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Functions

A function is a block of organized code that performs a specific set of actions. One of the benefits of a function is that it can be used over and over again in a script, without having to write a lot of duplicate code.

Function Definition

A function is made up of two parts: a function “declaration” and a function “body”. The function declaration consists of the function keyword, followed by the name of the function, and parentheses (). The function body contains the block of code for the actions the function will perform, and is terminated by the end keyword.

This is an example of a simple function definition for a function named “printHello”.

local function printHello()
print('Hello world!')
end

This function prints the text string ‘Hello world!’ to the log console.

All functions are either global or local in scope. Unless a function is declared as local, it will default to global scope. A global function is visible to all scopes within a script. A local function is visible only to the block in which it is defined, plus any child blocks.

Function Parameters

Functions can take inputs called “parameters” (also called “arguments”) - which is data that is used by the function to carry out its action. Function parameters are optional - a function can take zero, one, or more parameters. If a function does require parameters, they must be included in the parentheses, separated by commas, when declaring the function.

local function divide(a, b)    <-- the divide() function requires the two inputs included in the parentheses.
return a / b
end

function onStart()
local result = divide(10, 2)

print(result) <-- Prints '5'
end

This program prints the result of dividing two numbers. When the above program runs:

  1. The divide() function is declared as a local function that takes two inputs (a and b) and returns the result of dividing a by b when it is called.
  2. The onStart() function declares a local variable called result.
  3. result is assigned the value of what is returned by calling the divide() function while passing two inputs (10 and 2) to it.
  4. onStart() then prints value of result.

Calling Functions

The code in a function can be run by “calling” the function (sometimes this is referred to as “executing” the function), which simply means that something triggers the function to run. To call a function, write the function name followed by parentheses - for example, print() , calls the “print” function.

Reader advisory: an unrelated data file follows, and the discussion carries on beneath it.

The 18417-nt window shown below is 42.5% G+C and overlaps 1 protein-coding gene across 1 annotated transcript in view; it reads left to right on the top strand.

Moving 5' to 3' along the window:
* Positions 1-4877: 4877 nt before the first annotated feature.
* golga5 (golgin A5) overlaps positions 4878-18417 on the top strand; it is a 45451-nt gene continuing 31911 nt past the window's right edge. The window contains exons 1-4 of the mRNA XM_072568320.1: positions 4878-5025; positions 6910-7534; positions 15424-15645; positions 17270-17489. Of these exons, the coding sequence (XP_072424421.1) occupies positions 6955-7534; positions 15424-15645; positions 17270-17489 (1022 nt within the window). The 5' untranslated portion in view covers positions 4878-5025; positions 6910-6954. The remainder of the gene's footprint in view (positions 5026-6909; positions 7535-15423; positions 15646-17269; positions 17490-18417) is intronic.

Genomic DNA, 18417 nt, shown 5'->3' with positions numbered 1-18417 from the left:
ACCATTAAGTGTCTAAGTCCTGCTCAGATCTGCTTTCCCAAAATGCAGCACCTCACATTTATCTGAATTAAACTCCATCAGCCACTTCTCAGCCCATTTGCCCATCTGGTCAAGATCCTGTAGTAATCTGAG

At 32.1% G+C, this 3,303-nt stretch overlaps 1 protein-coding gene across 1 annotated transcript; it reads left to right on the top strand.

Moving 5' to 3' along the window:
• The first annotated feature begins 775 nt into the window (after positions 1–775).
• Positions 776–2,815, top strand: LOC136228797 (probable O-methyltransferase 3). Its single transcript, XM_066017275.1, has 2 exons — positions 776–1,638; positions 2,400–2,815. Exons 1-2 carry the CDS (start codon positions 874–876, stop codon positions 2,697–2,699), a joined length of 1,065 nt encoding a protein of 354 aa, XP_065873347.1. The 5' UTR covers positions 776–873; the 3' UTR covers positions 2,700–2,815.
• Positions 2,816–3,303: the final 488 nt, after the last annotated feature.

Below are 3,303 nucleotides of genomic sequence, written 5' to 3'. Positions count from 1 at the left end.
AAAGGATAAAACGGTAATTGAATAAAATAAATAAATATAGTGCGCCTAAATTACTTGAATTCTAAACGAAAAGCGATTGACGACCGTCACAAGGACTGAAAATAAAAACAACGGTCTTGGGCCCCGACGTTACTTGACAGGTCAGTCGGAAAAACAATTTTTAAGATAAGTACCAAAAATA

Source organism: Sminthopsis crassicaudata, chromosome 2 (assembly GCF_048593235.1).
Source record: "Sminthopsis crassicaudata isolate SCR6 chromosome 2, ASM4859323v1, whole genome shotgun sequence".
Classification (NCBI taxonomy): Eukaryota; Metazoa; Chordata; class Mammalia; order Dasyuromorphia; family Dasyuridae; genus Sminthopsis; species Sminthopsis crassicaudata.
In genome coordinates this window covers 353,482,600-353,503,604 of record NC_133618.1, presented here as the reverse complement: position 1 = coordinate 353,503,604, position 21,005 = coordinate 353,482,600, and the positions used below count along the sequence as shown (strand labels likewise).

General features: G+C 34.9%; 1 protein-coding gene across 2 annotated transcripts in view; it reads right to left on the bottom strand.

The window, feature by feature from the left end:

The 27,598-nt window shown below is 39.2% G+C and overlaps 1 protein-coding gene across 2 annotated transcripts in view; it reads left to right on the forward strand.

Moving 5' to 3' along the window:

When a function is called, any parameter(s) that the function declared as inputs should be passed to it. To pass inputs to a function, specify the inputs between the parentheses - for example print('Hello world!') , where the string 'Hello world!' , is being passed as an input to the “print” function. If the function does not require any input(s), simply follow the function with empty () when calling it.

local function printHello()   <-- the "printHello" function is declared
print('Hello world!') <-- the "print" function is called, and passes 'Hello world!' as an input
end

function onStart()
printHello() <-- the "printHello" function is called
end

This program writes the string “Hello world!” to the log console, one time when the program starts.

Return Values

Functions can return data when called, using the return keyword. Return values are the values that a function returns when it has completed.

The data returned by a function can be assigned to a variable, passed as an input to another function, or used anywhere else a variable can be used.

In the following example, the program prints the result of dividing two numbers.

local function divide(a, b)
return a / b
end

function onStart()
local result = divide(10, 2)

print(result) <-- Prints '5'
end

When the above program runs:

  1. The divide() function is declared as a local function that takes two inputs (a and b) and returns the result of dividing a by b when it is called.
  2. The onStart() function declares a local variable called result.
  3. result is assigned the value of what is returned by calling the divide() function while passing two inputs (10 and 2) to it.
  4. onStart() then prints value of result.

Function Signature

The specific pattern of inputs that a function takes and the outputs that it returns is called its “signature.” It is important to know the signature of a function because it explains how the function works and how you should use it in a program. If you know the signature of a function, you can always pass the correct inputs to the function when you call it.

To confirm the signatures of functions that can be used in SCS, check the online reference docs, or ask the community in the #help channel on the SCS Discord server.

Function Uses

Functions are commonly used by programmers to break down a problem into smaller pieces, with each function performing a specific task.

local function add(a, b)
return a + b
end

local function divide(a, b)
return a / b
end

function onStart()
local result1 = divide(10, 2)

print(result1) <-- Prints '5'

local result2 = add(result1, 3)

print(result2) <-- Prints '8'
end

When the above program runs:

  1. add() and divide() are declared as local functions.
  2. onStart() calls the divide() function and passes 10 and 2 to it and the result of executing divide() is assigned to a local variable result1.
  3. result1 is printed.
  4. The add() function is called and result1 and 3 are passed to it and the result of executing add() is assigned to a local variable result2
  5. result2 is printed.